Rhetorical Analysis Of Letter From Birmingham Jail

984 Words4 Pages

The right to protest is a basic human right guaranteed straight out of the U.S Constitution. However, this right was infringed upon when the Birmingham police force used excessive force to quell a peaceful civil rights protest. Not only did they throw Martin Luther King Jr. in jail for protesting peacefully, but also his fellow clergymen applauded the actions of the Birmingham police force. Persuasive and Hopeful, Martin Luther King Jr.’s “Letter from Birmingham City Jail” letter urges the clergymen to change their opinion on the way the police acted, and also what he hopes the future will be like for African Americans in America. Through his use of tone, rhetorical appeals, and rhetorical tools, King Jr. attempts to sway the opinions of …show more content…

He appeals to emotions by telling the clergymen who the real southern heroes are. One of the bus boycotters, an elderly African American woman, said, “My feets is tired, but my soul is rested” (King Jr. 182). Even though she is uneducated she still had the profound thought about the racial injustice of segregation. This appeals to the emotions of the clergymen, showing to what great lengths they will go to to fight racial injustice. King Jr. also strengthens his argument by using the rhetoric appeal of logos throughout the letter. One of the most moving use of logos is during his explanation of the treatment the African American protesters were given by the Birmingham police force. “ I don’t believe you would have so warmly commended the police force if you had seen its angry violent dogs literally biting six unarmed, nonviolent Negroes. I don’t believe you would so quickly commend the policemen if you would observe their ugly and inhuman treatment of Negroes here in the city jail; if you would watch them push and curse old Negro women and young Negro girls.” By explaining the brutal treatment the police imposed upon himself and other African Americans, MLK successfully combines logos and also pathos, by using facts to show an incredible injustice. Through his use of logos and pathos MLK supports the clergymen to rethink their position on the police force’s handling of the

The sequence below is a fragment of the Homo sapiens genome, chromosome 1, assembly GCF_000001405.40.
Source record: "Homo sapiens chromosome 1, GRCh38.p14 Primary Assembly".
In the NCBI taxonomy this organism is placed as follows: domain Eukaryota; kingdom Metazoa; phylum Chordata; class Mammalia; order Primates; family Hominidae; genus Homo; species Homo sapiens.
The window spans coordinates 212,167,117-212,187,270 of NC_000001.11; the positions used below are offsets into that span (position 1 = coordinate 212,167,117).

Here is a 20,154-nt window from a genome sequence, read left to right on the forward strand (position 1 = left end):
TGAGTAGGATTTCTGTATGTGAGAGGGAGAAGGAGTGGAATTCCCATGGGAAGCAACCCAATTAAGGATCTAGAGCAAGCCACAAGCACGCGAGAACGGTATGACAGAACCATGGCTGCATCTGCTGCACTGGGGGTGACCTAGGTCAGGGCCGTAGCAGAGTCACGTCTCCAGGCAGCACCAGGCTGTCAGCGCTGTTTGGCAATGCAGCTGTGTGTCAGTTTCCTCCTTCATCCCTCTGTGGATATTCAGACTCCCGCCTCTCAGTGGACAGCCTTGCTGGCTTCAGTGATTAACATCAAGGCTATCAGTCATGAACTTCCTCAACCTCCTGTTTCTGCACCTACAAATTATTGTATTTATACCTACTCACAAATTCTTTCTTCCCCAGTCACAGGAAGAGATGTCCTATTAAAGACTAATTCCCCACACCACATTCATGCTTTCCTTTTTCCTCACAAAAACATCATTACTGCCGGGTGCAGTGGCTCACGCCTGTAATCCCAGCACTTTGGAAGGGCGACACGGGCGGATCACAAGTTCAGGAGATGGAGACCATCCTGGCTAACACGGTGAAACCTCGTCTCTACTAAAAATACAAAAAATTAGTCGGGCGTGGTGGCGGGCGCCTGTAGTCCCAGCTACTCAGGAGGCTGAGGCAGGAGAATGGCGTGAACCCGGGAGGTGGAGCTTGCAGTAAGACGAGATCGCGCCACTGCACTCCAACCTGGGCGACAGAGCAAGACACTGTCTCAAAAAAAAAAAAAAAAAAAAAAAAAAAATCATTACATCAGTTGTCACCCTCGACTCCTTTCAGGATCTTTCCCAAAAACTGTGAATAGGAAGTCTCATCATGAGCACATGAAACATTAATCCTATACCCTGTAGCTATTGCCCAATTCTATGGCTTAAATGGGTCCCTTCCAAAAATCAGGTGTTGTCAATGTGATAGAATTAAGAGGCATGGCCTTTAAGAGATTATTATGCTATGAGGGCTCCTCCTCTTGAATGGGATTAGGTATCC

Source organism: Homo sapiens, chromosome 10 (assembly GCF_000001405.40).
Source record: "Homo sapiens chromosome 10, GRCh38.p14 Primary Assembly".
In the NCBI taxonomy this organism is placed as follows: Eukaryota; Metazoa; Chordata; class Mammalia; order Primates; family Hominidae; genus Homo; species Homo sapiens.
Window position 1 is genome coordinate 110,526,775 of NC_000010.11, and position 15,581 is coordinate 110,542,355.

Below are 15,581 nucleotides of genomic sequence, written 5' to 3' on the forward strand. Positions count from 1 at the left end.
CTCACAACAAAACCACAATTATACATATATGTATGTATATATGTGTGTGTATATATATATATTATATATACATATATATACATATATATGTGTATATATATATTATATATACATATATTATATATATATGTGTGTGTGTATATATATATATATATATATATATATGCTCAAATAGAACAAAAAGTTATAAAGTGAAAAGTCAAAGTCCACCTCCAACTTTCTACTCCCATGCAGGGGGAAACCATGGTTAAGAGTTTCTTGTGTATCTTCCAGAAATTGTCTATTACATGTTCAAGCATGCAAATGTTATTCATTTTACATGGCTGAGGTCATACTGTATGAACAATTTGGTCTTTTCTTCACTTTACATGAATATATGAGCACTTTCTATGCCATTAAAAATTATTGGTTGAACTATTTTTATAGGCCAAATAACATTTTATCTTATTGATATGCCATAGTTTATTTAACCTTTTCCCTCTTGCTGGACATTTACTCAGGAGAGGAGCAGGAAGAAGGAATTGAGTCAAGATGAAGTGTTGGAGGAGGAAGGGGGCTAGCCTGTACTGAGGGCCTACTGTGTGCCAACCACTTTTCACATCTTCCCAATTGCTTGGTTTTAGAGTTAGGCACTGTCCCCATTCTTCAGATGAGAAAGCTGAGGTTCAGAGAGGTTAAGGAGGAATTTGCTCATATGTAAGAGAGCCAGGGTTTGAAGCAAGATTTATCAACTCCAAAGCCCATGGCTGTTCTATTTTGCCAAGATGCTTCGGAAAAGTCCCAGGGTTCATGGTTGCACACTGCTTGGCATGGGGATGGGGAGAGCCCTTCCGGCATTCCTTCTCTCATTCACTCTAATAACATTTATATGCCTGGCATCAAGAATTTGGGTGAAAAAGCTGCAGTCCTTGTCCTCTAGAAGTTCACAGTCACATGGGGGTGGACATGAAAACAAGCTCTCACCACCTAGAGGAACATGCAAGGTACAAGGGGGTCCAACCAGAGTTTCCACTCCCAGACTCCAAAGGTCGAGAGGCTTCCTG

Open Document